Bridgeport government ended the June 30, 2021 fiscal year with a $9.1 million budget surplus, more than double the previous year, according to Finance Director Ken Flatto and the accounting representatives hired to conduct the annual audit, Nikeleta McTigue and Santo Carta of CLA.
Grab a container of joe or a beverage with adequate fluid ounces to review audit here.
To the ordinary earthling this financial stuff can be an exercise in mind-numbing madness. Only a few, such as OIB reader John Marshall Lee, take pleasure in reviewing the small print.
The City Council’s Budget & Appropriations Committee is scheduled to hear a Valentine’s Day happy hearts review of the audit Monday, 6 p.m. via Zoom/Teleconference. The public may listen by calling the following conference line and then entering the conference code:
Dial-in Number#: (929) 436-2866
Meeting ID#: 117 676 489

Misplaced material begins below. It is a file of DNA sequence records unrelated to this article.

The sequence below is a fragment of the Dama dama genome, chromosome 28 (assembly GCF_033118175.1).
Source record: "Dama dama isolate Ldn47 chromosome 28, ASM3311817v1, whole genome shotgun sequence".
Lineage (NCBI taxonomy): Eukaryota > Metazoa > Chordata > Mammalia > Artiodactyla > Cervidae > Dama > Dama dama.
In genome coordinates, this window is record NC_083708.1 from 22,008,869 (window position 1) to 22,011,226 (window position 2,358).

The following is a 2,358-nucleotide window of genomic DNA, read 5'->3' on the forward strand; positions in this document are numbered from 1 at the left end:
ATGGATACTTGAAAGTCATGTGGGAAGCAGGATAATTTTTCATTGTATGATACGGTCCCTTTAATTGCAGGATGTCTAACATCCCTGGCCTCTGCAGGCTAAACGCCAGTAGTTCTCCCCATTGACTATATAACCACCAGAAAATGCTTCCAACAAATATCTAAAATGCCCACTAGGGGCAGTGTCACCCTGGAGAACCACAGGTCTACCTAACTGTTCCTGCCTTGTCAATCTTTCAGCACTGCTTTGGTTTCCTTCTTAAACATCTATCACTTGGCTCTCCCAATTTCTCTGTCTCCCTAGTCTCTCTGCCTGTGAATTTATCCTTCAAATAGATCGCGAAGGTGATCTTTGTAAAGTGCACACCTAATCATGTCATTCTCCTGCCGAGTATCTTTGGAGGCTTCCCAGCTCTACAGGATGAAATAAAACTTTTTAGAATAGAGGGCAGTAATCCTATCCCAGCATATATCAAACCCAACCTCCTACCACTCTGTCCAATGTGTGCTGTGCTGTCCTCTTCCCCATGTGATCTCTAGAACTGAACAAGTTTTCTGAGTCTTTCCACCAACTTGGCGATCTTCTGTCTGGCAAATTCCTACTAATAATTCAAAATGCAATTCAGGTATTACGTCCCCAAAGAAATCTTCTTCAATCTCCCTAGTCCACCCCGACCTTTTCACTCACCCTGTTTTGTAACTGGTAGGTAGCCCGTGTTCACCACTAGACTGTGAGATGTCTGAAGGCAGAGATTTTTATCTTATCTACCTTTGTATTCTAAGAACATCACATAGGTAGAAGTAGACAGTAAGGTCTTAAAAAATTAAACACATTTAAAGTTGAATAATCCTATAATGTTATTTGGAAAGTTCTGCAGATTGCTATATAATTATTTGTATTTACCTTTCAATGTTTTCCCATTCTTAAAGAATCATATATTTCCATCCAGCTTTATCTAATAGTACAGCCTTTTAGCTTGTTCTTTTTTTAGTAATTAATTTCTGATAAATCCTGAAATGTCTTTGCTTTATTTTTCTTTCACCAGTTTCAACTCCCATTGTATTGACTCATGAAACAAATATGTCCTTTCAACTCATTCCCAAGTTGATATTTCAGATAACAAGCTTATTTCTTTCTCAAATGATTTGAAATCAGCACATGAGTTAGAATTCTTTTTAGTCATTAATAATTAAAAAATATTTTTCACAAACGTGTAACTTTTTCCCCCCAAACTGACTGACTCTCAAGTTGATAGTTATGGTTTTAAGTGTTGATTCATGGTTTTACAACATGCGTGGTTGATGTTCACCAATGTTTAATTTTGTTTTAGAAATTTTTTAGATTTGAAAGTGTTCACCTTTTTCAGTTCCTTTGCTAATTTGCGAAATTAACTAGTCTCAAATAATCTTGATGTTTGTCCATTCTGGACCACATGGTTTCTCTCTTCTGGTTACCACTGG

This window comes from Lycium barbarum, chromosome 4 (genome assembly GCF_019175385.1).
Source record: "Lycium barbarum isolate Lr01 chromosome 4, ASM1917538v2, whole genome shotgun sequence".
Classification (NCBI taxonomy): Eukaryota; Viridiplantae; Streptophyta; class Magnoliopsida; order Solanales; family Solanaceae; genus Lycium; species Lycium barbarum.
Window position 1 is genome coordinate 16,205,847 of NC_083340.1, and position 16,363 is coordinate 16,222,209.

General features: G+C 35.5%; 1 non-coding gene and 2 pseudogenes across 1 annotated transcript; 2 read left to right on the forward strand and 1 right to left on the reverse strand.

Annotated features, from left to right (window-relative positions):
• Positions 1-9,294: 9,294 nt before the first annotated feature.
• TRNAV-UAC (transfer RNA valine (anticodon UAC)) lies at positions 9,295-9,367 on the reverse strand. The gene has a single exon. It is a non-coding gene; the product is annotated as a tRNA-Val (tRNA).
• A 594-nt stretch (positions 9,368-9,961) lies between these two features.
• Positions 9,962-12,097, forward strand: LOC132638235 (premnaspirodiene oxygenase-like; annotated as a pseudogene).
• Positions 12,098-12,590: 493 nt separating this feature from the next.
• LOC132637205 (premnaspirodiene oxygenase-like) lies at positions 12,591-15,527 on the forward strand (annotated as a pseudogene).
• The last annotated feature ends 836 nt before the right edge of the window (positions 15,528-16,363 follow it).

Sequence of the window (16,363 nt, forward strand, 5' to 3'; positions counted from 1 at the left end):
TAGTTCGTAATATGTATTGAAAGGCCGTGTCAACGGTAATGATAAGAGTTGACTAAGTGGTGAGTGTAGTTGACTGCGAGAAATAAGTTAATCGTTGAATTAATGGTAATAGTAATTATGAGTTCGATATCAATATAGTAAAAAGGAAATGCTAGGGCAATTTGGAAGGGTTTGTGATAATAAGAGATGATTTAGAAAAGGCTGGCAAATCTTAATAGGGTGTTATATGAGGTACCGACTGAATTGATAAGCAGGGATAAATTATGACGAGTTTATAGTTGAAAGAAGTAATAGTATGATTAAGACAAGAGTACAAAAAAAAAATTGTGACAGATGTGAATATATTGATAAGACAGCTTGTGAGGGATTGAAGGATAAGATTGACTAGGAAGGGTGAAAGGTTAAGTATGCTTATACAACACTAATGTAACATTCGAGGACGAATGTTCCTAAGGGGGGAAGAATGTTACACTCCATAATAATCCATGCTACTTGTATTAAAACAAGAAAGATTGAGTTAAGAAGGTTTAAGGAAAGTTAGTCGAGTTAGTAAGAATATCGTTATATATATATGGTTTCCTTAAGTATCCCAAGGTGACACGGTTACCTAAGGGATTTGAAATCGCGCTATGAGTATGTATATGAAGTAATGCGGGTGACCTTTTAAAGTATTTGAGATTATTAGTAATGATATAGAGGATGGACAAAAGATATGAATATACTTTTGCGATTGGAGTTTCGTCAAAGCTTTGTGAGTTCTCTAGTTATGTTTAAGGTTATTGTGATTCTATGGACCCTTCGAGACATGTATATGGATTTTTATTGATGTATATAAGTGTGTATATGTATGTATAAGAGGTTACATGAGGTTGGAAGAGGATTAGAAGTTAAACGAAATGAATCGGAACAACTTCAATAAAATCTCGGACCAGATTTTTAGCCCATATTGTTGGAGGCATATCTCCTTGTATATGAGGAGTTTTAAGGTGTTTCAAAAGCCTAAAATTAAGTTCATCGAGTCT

The city’s fund balance, the so-called rainy-day fund, increased by roughly $9 million from the previous fiscal year to $36.7 million. The fund balance is used by New York rating agencies as a measure of fiscal health.
The accounting firm submitted its report to the city Feb. 8.
Mayor Joe Ganim the first week of April will present his budget plan to the City Council for the 2022-23 fiscal year that begins July 1.
An influx of disaster-relief federal and state dollars has allowed the city to parcel out funds for community initiatives not seen in generations while buoying general fund flexibility. The Police Department, be it beefing low staffing levels and community service requests, will likely be a flashpoint of budget deliberations for the next fiscal year.
So look for a give-and-take between Ganim, city bean counters and the council about respective priority spending, especially in light of the rosier budget picture.
With election year 2023 on the horizon, the city’s fiscal picture will allow Ganim to at the very least hold the line on taxes the next two budget cycles.
Excerpt from Flatto:
Financial highlights from audit report: